Cation qe exp. (mg/g) Pseudo-first-order kinetic model
 
Pseudo-second-order kinetic model
 
qe cal. (mg/g) k1 (1/min) R2 qe cal. (mg/g) k2 (g/mg min) R2 
Zn2+ 2.58 1.24 0.076 0.86 2.78 0.083 0.997 
Ni2+ 1.5 1.67 0.048 0.932 2.12 0.017 0.973 
Cation qe exp. (mg/g) Pseudo-first-order kinetic model
 
Pseudo-second-order kinetic model
 
qe cal. (mg/g) k1 (1/min) R2 qe cal. (mg/g) k2 (g/mg min) R2 
Zn2+ 2.58 1.24 0.076 0.86 2.78 0.083 0.997 
Ni2+ 1.5 1.67 0.048 0.932 2.12 0.017 0.973 

Comparison of removal of Zn2+ and Ni2+ with different adsorbents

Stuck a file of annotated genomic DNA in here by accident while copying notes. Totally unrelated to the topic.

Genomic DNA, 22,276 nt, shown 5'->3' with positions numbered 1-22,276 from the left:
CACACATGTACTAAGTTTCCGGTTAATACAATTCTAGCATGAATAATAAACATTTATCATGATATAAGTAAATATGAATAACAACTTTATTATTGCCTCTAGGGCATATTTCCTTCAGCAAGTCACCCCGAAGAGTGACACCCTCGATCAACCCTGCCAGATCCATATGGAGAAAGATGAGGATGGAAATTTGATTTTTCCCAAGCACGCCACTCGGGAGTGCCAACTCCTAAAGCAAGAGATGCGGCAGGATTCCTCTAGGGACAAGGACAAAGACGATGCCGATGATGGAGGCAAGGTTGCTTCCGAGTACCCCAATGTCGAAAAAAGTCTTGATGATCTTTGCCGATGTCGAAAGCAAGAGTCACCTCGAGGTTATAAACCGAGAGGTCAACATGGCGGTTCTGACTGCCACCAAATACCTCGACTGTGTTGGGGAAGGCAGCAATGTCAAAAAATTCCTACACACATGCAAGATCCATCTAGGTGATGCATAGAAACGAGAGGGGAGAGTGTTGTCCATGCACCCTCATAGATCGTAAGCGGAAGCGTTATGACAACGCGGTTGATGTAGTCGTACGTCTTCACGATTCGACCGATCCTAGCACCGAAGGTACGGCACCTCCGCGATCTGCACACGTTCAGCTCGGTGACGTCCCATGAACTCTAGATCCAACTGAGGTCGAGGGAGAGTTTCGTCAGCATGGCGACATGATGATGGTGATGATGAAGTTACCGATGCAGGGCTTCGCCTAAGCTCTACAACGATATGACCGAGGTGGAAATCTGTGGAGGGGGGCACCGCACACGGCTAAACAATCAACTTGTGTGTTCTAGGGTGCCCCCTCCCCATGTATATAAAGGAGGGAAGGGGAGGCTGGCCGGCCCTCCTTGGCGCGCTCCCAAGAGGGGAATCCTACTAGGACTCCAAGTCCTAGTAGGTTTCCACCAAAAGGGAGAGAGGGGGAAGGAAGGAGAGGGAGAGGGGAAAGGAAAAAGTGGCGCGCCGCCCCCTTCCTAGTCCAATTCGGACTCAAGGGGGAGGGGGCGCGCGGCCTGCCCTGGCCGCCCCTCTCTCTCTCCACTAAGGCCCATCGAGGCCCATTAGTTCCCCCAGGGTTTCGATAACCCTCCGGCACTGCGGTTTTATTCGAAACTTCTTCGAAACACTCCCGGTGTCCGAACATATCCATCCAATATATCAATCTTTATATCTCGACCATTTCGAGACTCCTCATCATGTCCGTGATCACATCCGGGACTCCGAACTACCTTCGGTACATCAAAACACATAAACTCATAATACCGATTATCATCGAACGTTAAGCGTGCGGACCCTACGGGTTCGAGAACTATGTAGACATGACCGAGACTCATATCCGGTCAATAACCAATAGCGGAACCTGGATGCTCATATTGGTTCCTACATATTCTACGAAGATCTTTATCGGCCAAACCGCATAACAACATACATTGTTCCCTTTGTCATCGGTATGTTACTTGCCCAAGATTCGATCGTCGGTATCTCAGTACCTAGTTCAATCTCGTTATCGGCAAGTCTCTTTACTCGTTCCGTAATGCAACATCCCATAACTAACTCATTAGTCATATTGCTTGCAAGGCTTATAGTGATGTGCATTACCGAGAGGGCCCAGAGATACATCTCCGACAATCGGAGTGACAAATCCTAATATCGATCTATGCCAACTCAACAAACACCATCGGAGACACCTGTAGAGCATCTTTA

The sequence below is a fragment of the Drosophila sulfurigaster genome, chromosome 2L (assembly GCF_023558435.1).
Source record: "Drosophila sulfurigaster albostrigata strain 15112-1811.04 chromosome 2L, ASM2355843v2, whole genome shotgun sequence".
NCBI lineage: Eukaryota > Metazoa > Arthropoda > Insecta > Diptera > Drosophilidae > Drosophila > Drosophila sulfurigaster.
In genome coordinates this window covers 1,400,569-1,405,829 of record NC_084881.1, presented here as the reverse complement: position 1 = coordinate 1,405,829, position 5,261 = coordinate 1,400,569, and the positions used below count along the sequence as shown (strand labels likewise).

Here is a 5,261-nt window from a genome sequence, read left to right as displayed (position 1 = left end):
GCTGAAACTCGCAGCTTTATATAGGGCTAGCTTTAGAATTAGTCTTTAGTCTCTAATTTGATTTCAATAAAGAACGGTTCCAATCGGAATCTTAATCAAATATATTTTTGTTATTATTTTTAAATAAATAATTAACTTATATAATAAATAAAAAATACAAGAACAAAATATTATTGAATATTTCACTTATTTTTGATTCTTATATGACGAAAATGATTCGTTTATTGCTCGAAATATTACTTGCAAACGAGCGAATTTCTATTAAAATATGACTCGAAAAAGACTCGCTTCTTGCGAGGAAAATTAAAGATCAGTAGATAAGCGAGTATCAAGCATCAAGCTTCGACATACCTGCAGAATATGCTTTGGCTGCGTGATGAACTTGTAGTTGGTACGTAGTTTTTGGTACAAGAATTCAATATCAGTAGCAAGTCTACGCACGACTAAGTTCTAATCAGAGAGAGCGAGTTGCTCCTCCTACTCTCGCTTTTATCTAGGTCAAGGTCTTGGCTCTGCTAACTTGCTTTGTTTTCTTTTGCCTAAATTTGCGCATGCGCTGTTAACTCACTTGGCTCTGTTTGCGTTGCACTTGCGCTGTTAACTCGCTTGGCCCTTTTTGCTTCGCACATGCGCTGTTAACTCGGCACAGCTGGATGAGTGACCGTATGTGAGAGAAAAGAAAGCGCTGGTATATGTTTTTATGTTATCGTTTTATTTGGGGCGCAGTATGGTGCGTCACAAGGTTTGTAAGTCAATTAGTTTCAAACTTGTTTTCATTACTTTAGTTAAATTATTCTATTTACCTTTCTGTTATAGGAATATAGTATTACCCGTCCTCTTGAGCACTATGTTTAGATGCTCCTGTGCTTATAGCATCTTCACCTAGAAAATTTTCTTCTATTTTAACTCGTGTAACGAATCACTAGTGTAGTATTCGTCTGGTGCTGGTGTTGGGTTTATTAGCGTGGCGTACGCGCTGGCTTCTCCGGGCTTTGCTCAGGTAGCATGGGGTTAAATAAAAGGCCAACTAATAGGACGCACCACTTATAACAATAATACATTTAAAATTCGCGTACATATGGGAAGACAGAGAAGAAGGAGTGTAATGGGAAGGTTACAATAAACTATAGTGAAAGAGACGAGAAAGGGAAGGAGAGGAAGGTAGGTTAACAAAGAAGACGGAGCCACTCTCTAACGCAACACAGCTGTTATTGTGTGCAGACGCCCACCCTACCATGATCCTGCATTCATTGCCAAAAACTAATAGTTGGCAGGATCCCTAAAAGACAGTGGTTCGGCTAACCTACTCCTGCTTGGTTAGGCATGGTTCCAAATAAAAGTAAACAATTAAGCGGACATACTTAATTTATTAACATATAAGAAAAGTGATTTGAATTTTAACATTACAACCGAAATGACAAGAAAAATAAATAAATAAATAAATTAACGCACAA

The adsorption capacities of RHA/PFA/CFA adsorbent removing Zn2+ and Ni2+ have been calculated, compared with different adsorbents given in the literature, and shown in Table 4. From Table 4, several studies using a single solid waste material (in the form of ash with/without modification) have been conducted to examine the adsorption of Zn2+ and Ni2+ using adsorbent prepared from rice husk ash (Bhattacharya et al. 2006), palm oil ash (Chu & Hashim 2003), and fly ash (Bayat 2002). In this work, the RHA/PFA/CFA adsorbent prepared by sol-gel method had a relatively high adsorption capacity (i.e., 21.74 mg/g and 17.85 mg/g for Zn2+ and Ni2+, respectively), as compared to adsorbent prepared using a single solid waste material (with/without modification). The relatively high adsorption capacity shown by RHA/PFA/CFA adsorbent might be due to the interaction of silica between these solid waste materials to form more complex reactive species (Zwain & Dahlan 2012) that is responsible for Zn2+ and Ni2+ adsorption. On the other hand, among the three types of solid waste material which were prepared individually, rice husk ash had the highest Zn2+ and Ni2+ adsorption capacity. From this comparison, it shows that RHA/PFA/CFA adsorbent was more promising and efficient for Zn2+ and Ni2+ removal from aqueous solution.